Erin Phillips: During this period of history, both community norms around Jewish head coverings for men – as well as styles for both men and women – began to shift rapidly, especially in Europe, thanks to broader cultural movements.

Eric Silverman: We're now talking about, generally speaking, the nineteenth century, when you have really two major earth shattering developments that really happened in Europe. One is the rise of the Industrial Revolution. The other is, certainly within Judaism, the rise of moral individualism.

Erin Phillips: The rise of moral individualism, as Dr. Silverman puts it, also gave rise to an intellectual movement known as the Jewish Enlightenment, which greatly encouraged Jewish assimilation, particularly through dress. 

Amy Milligan: For both Jewish men and Jewish women with head and hair covering, it was really during the Jewish enlightenment that we saw a shift as they began to want to become more assimilated. So, this also parallels where we see the evolution of Reform Judaism. And we start to see folks begin to question how they want to be perceived, and to really start to understand themselves as maybe Jewish second in their identity, and that they might have the choice of not identifying first and foremost as Jews – that they could choose to only identify as Jews at home or in the temple. And so, of course, one of the ways that they wanted to assimilate was to take away this externalization of their Jewishness. And they could do that by abandoning religious garb.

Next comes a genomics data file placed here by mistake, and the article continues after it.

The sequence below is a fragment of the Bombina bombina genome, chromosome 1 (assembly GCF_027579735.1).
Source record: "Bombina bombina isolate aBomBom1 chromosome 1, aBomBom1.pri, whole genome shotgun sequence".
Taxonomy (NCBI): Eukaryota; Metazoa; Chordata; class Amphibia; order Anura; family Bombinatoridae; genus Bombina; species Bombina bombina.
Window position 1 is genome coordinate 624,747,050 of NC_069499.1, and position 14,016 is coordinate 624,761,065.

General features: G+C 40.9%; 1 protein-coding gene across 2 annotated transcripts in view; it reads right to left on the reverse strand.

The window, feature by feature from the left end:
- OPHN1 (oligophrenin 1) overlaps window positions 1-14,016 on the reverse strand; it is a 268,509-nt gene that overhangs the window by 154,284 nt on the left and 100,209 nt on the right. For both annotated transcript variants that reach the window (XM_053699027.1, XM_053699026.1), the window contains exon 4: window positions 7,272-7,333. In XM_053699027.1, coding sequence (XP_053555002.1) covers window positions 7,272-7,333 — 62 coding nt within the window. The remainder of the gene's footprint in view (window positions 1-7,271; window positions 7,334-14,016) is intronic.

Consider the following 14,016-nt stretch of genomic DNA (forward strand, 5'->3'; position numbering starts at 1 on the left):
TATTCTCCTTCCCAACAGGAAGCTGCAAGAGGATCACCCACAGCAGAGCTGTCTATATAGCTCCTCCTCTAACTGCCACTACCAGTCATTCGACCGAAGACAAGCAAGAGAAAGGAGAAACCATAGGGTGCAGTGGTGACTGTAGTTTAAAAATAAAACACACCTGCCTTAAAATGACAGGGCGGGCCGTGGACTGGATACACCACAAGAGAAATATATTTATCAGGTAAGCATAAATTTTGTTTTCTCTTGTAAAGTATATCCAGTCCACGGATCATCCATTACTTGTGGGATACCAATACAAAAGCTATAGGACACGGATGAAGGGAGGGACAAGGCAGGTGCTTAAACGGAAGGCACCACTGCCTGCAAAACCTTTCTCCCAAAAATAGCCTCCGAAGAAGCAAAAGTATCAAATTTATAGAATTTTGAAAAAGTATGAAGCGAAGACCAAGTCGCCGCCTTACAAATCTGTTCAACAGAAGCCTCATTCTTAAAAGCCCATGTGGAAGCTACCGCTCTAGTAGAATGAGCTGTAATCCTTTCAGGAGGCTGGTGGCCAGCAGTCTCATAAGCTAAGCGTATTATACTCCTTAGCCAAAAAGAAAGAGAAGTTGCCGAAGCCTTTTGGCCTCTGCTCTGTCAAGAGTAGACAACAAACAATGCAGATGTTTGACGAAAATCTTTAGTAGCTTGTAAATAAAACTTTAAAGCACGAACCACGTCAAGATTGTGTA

Erin Phillips: While some Jews were choosing to doff their Judenhut and modernize their appearance, not everyone was on board. Many traditional Jews had come to accept and identify with distinctive garments. But once again, antisemitic European laws around Jewish attire forced the issue.

Eric Silverman: There are several European governments, especially Russia, which are trying desperately to modernize. And their model of modern society was essentially Germany, Western Europe. In really the Polish and Russian territories, there began a series of edicts which required Jews no longer to dress distinctively. That too, caused a great deal of concern within the Jewish population over, “wait a minute. Our traditional Jewish clothing, which you had required us to wear for many centuries that we've now become attached to, and we claim as our own symbol of our identity. Now you want us to throw this stuff off in dress like everybody else?” And there's really quite moving accounts of many Jews in tears who were sort of, “but this is our identity! You want us to really rip it off and dress again, in something new?”